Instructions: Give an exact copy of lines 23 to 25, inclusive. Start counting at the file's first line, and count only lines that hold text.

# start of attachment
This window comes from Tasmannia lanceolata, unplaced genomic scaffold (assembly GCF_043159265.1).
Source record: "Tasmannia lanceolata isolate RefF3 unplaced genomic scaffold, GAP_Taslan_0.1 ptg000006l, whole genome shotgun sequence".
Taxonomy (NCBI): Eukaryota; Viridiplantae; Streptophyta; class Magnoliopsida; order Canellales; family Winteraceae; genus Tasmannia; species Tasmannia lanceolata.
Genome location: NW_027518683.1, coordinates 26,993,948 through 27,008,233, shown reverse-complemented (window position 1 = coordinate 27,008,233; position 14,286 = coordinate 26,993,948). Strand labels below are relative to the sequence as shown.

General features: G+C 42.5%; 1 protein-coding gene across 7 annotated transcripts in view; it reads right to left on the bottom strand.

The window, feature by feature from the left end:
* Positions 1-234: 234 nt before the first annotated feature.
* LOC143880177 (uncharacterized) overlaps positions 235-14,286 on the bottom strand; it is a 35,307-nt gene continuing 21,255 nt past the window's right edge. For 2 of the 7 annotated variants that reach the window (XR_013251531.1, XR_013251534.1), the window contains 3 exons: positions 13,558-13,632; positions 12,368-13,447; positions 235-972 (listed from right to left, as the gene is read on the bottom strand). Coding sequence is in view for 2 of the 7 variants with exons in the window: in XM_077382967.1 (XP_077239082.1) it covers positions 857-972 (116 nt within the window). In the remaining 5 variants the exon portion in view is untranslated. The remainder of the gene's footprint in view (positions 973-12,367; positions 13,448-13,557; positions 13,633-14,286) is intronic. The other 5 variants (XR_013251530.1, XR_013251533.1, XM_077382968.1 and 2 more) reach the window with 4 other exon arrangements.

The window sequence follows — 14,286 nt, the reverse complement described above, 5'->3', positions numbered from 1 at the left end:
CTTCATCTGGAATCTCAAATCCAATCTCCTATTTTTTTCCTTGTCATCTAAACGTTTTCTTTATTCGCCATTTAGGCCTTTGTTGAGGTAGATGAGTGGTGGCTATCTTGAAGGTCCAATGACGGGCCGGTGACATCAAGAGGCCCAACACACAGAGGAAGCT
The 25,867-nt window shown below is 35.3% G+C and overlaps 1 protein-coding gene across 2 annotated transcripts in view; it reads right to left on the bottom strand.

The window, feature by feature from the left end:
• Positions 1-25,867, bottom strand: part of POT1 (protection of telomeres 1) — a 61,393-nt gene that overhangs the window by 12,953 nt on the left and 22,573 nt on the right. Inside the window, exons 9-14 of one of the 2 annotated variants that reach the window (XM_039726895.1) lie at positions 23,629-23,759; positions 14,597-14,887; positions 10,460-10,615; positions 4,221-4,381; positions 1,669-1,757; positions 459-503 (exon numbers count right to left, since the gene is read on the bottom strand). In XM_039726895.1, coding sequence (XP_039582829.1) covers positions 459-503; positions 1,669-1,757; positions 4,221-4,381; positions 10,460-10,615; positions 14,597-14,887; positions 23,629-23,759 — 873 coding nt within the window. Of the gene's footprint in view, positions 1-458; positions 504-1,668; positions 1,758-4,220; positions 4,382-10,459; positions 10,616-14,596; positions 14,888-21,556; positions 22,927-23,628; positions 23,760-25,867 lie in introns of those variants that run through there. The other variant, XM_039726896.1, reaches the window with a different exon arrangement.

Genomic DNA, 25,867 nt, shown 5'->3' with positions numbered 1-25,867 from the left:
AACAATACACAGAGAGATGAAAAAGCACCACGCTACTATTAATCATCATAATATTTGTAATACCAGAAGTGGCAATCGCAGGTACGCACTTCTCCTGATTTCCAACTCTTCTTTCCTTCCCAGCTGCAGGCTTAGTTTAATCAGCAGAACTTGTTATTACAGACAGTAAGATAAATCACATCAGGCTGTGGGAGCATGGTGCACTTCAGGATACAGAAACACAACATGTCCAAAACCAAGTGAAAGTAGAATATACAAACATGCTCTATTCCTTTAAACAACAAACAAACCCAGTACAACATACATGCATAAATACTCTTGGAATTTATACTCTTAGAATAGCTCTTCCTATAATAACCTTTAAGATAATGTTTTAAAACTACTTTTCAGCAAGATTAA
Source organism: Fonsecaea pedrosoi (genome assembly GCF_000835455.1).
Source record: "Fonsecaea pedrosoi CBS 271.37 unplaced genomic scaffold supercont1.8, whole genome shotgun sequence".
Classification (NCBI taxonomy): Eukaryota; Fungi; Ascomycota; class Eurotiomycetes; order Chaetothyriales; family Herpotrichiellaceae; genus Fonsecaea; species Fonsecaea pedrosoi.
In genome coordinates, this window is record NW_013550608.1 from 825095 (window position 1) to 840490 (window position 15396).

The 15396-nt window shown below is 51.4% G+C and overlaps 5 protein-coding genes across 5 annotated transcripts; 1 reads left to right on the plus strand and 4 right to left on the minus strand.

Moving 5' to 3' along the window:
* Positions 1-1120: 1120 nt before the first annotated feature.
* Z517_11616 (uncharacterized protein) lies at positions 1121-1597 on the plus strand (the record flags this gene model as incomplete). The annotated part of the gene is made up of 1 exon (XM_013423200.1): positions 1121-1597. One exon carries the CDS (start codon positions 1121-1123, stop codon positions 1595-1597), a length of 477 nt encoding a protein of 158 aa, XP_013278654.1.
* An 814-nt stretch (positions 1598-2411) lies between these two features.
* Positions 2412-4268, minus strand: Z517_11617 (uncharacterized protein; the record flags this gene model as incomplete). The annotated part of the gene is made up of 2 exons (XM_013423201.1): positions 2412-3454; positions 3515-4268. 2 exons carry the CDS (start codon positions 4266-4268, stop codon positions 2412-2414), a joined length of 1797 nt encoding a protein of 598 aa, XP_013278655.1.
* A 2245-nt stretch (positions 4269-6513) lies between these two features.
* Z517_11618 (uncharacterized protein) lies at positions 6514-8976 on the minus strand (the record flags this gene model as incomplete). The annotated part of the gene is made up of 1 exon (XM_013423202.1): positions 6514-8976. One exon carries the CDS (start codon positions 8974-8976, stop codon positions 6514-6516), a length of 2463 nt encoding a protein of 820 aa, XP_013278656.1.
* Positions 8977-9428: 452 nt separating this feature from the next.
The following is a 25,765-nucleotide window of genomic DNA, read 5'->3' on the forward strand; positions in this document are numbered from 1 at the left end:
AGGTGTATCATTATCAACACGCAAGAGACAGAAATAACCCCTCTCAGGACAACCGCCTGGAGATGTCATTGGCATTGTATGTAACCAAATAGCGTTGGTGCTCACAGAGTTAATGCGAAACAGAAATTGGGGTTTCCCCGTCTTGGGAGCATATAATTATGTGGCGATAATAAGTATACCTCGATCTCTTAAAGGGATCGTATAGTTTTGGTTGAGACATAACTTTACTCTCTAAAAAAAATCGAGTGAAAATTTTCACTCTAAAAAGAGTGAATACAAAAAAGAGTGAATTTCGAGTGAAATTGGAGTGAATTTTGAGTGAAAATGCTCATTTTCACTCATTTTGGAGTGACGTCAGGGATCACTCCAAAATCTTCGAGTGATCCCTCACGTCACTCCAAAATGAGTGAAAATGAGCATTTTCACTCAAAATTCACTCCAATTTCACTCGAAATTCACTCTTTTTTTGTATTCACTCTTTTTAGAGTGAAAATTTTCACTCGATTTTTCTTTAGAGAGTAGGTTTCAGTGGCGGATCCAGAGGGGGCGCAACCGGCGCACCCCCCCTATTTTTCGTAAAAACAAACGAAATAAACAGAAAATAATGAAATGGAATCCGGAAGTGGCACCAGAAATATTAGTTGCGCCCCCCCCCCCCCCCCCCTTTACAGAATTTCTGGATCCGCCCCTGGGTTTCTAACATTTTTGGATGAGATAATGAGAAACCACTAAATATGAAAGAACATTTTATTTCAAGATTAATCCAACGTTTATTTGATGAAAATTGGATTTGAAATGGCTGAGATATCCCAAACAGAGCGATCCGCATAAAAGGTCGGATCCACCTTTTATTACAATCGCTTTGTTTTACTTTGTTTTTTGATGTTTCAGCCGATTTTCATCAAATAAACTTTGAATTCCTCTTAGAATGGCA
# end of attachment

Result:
* Z517_11616 (uncharacterized protein) lies at positions 1121-1597 on the plus strand (the record flags this gene model as incomplete). The annotated part of the gene is made up of 1 exon (XM_013423200.1): positions 1121-1597. One exon carries the CDS (start codon positions 1121-1123, stop codon positions 1595-1597), a length of 477 nt encoding a protein of 158 aa, XP_013278654.1.
* An 814-nt stretch (positions 1598-2411) lies between these two features.
* Positions 2412-4268, minus strand: Z517_11617 (uncharacterized protein; the record flags this gene model as incomplete). The annotated part of the gene is made up of 2 exons (XM_013423201.1): positions 2412-3454; positions 3515-4268. 2 exons carry the CDS (start codon positions 4266-4268, stop codon positions 2412-2414), a joined length of 1797 nt encoding a protein of 598 aa, XP_013278655.1.